A funny dimension to this celebration is the proposed printing of new N50 notes to mark the jubilee. It was just two years ago that the Central Bank of Nigeria (CBN) came out with the new fifty naira polymer notes. And to accentuate the wild celebration of fifty years, we shall stand up to yet another change. The reprinting of these notes, of course, will be contracted to some foreign company? Can’t someone stop this joke? If we redesign the currency, will it attach more value to our lives? Is this all that we need now that the country is lying on its belly? Again, the insensitivity and selfishness of our so-called leaders are highlighted here. We are just celebrating their bloated ego and not the country.

{div width:250|height:250|float:left}{module Inside Advert|none}{/div}The Federal Government of Nigeria and Abia State Government are standing like castrated bullocks as kidnapping overruns Abia State. The residents of the state are relocating en masse. On 28th September, 2010, the dailies were awash with the report of fifteen school children kidnapped in a school bus in Osisioma, a town in Abia State. This is said to have brought some private school activities to an abrupt end in the state to avoid a similar fate. The kidnappers are demanding the ransom of N40m. What will both the state and federal governments do to revive the hope of the citizens in Nigeria? If care is not taken, those innocent children may be in captivity as the country celebrates its Golden Jubilee. Can a country go celebrating when its children are in bondage?

Though the power supply has insignificantly improved in the recent time, the problem has not been finally solved. Long ago, when the hope of the people began to wane in power supply, the then National Electric Power Authority (NEPA) was renamed Never Expect Power Always. When the NEPA died and its ghost was named Power Holding Company of Nigeria (PHCN), Nigerians quickly invented the names: Problem Has Changed Name and Power Has Come (to) Nothing for the PHCN. Since then, this country never knew any good as regards power supply whereas our neighbouring small countries like Ghana and Niger have been celebrating years of uninterrupted power supply. Yet contracts were awarded for the improvement of power supply in the country. We neither saw the improvement nor the money. And yet, no culprit was brought to book.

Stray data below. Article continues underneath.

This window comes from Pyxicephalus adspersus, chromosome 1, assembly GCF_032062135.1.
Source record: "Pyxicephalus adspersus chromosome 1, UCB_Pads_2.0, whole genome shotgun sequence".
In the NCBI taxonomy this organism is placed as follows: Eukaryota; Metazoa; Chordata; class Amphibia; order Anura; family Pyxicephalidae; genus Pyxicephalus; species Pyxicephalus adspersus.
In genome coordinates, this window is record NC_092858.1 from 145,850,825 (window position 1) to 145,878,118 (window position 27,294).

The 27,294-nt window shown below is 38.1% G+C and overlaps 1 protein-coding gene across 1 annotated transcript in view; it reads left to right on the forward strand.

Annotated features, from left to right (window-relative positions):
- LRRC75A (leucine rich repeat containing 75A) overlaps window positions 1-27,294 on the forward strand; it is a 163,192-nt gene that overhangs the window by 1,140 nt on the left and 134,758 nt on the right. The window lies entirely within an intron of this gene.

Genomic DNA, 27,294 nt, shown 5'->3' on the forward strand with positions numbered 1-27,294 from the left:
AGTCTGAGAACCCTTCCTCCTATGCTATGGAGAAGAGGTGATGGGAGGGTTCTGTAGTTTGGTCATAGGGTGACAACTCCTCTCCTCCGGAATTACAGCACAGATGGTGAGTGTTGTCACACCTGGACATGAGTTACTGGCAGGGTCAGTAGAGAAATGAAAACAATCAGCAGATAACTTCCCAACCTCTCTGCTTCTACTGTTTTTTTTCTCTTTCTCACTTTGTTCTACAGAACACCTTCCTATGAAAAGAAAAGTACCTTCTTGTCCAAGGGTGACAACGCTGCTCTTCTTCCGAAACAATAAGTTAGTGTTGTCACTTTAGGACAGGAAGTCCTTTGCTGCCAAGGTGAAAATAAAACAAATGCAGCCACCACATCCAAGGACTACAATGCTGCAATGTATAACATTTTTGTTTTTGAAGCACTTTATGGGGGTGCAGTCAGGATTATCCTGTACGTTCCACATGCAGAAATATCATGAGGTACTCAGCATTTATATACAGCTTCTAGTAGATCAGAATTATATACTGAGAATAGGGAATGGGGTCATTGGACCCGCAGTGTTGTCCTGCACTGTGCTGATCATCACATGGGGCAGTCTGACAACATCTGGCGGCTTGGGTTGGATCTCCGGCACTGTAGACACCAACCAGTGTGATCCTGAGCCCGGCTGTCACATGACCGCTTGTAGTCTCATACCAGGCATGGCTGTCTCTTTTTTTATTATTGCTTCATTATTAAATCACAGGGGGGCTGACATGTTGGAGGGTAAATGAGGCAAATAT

The same goes for the Nigerian brand of politics and politicians. As the country prepares for the next year’s general elections, we see those who have contributed to the death of the country, either as military or civilian leaders, coming out to contest for different offices. Some of them are at the background as kingmakers. They believe that with their ill-gotten wealth, they can rig themselves into power. This gives the impression that even after fifty years, the country may still be far away from good governance.

In the same way, the medical sector has collapsed. The rich Nigerians now go to countries like India, Germany, the US and UK for medical treatment. Those who cannot afford the bills die and rot in our hospitals that are glorified mortuaries. Our doctors and other medical practitioners have fled to other countries where they are made useful, thus depriving us the use of our experts. One cannot go on enumerating what is wrong with the country as everything is obviously wrong and we cannot go on like this. Our forefathers who fought for the country’s independence will be weeping in their graves as their efforts and sweat are being disrespected.

The ostentatious celebration and ridiculous spending do not make us the best. The time has come when such monies should be distributed to everybody to celebrate privately in his or her home. In the alternative, we can forgo such celebrations and use the money to provide the teeming Nigerian populace with the basic facilities and generate employment. As things stand now, the country seems to have no bright future. But we hope that God will work through the present administration of President Goodluck Jonathan to bring the much deserved change. With tears in my eyes, I remember the country’s fifty years. With the same tears, I congratulate my fellow citizens for surviving thus far. Those born in the year of Nigeria’s independence are no longer children but adults. Some are grandparents. But Nigeria is still a child at fifty. Cry, my beloved country!

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*Rev. Fr. Clement Muozoba writes from Awka Anambra State.